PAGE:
Saturday, January 06, 2007

Game Previews Overdose

For more video game reviews, head over to the brand new

I had the opportunity to test out several Nintendo DS games last night, courtesy of a friend. First up was Metroid Prime Hunters, a first-person-shooter set in the Metroid franchise. Having started up a new game, it was rather confusing and there really wasn't any tutorial on what to do and more importantly how to move.

Some initial guess work was needed and I realized that the control scheme was similar to that of Super Mario 64 DS (stylus and buttons simultaneously). Despite this, the game does have some pretty graphics, like a grainier version of Quake 3 Arena. On a side note, first timers on the DS should really give the DS a break and not compare its graphics capabilities to that of a PSP, which has alot more horsepower.

Second up was Trauma Center. A five minute session with this game pratically banished my preconception of "being a gimmick", this game is really quite challenging. The developers have manage to subtly merge addictive gameplay (e.g. stitching people up) and an interesting premise (you are a doctor in the game).

I had a fun time pulling out glass shards and stiching up and making incisions on a patient but heaven forbid I would actually do that in real life.

I know though that my mum would be suprised that this kind of game is available and would want to play it, she works in the medical industry after all.

Thirdly, I got brief looks at Bomberman Land Touch and Yu-Gi-Oh GX: Spirit Summoner. Bomberman Land Touch didn't look like a typical Bomberman game and I pratically got lost in Yu-Gi-Oh. Yu-Gi-Oh is abit like Magic: The Gathering and apparently the Japanese version of the game is dual language and does include English language support!

Club House Games was up next and despite the so-so presentation, casual players should have a blast with it as it is chokeful with mini games such as Solitaire, Chess, Bowling, Biliiards, Texas Hold' Em and many more.

Last but not least, I had a blast playing Tony Hawk's Downhill Jam. A downhill skateboarding game in the lines of SSX3, I was hooked. The graphics are cel-shaded clean and the sense of speed delivered by the game is nothing short of amazing. This game is really fast and the ability to challenge other players on the WFC makes a very attractive acquisition.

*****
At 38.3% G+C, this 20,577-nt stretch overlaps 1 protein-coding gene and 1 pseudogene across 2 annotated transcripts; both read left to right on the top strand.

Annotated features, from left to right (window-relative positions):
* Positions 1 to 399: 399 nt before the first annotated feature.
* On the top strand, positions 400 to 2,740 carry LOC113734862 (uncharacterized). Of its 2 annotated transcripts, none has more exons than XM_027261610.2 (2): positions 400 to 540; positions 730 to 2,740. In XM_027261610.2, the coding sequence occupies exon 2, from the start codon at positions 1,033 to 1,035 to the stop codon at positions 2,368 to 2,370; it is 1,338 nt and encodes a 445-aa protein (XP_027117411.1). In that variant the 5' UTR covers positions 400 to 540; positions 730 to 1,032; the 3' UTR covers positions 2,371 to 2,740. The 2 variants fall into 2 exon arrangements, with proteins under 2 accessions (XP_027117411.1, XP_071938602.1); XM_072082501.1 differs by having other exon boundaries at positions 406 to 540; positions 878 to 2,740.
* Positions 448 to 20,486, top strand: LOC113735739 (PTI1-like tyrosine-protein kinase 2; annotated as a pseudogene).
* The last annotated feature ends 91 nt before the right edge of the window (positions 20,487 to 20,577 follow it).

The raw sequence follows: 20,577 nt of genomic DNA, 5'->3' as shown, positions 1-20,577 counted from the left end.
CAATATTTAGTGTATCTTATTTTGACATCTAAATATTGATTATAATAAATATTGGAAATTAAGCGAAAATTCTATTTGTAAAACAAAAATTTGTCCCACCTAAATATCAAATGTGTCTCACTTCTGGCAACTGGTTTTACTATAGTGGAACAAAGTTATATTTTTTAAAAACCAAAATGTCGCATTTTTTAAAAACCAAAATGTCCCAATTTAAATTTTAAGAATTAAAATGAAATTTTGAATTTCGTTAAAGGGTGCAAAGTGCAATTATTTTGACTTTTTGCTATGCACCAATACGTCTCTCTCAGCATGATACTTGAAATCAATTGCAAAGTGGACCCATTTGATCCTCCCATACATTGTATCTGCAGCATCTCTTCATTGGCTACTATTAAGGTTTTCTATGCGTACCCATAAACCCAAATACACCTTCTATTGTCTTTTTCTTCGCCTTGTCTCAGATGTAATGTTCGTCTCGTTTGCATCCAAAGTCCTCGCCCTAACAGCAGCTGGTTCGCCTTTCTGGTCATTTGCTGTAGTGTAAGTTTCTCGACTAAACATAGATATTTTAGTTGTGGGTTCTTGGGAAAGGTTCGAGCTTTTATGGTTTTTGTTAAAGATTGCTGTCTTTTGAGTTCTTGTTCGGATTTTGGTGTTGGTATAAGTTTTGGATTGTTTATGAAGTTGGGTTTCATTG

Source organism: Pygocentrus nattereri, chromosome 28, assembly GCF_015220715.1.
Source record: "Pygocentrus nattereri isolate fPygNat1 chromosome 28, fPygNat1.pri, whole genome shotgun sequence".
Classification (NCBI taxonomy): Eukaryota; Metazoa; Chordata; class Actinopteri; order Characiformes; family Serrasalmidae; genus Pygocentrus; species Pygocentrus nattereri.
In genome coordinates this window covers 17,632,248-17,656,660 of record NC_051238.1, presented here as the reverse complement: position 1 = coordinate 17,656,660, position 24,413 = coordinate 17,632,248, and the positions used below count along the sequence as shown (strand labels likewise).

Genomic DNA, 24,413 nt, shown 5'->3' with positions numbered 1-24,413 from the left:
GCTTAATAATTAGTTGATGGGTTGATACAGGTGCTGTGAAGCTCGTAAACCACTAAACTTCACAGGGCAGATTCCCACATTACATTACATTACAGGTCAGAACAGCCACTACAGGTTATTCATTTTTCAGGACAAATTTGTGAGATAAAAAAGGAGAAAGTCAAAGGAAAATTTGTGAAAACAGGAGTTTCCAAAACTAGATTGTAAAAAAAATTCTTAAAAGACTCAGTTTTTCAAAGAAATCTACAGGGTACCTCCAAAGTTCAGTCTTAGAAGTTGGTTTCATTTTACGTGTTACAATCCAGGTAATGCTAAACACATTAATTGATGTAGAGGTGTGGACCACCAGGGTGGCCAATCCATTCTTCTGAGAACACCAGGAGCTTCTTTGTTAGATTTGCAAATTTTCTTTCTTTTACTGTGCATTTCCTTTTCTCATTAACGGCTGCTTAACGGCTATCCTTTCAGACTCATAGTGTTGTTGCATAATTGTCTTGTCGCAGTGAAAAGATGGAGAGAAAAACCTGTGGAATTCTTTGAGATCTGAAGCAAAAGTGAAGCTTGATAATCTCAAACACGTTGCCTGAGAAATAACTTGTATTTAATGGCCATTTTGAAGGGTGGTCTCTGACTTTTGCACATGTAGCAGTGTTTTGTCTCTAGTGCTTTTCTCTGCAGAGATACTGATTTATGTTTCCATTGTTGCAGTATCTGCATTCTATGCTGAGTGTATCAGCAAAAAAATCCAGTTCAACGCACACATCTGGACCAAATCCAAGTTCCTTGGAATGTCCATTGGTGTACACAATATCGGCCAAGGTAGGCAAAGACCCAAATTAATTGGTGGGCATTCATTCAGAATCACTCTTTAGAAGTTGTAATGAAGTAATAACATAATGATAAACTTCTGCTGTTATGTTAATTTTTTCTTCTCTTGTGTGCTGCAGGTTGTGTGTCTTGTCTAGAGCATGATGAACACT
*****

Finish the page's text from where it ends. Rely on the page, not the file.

Some of the games that I demo-ed feature WFC connectivity and most, if not all of them feature some form of local WiFi play. The replayability value for these titles can be described as good to high and even though some of them are no longer available as new copies, potential buyers should be able to find them in the second market by scouring forums and auction sites. Click on the pictures above to purchase the games in Play-Asia, should they be available.

GAMEplan's Game.Machines

Having been on vacation and an enforced break from games for the past 2 days has allowed me to catch up on my reading. The books in question are "Common Sense in Project Management" and "The Encyclopedia of Game.Machines :Consoles, Handhelds & Home Computers 1972-2005"

Since I don't want to bore you dear reader, this book review is about the latter. Published by Gameplan, the original writers, translators, editors and photographers have created a labour of love with articles on some 500 machines and 600 pictures.

The hardware described in this encyclopedia covers almost everything from 1972 to 2005. This ranges from the earliest consoles such as the Magnavox Odyssey to those introduced in the renaissance of the video games industry in the 80s such as the Famicom and Sega Master System and then on to the advent of high tech machines such as the PS2. Also included are current generation handheld consoles such as the Nintendo DS and PSP.

Each article comes with a detailed profile with a box containing nice tid bits such as the year the console was introduced, the media type, number of titles developed and the year software support for the console ended. A couple of mistakes aside, this book has been an eye-opening experience on consoles of yester-years with many of them I've not seen before. A useful comparison chart at the end of the book helps put the consoles into perspective in terms of hardware capabilities.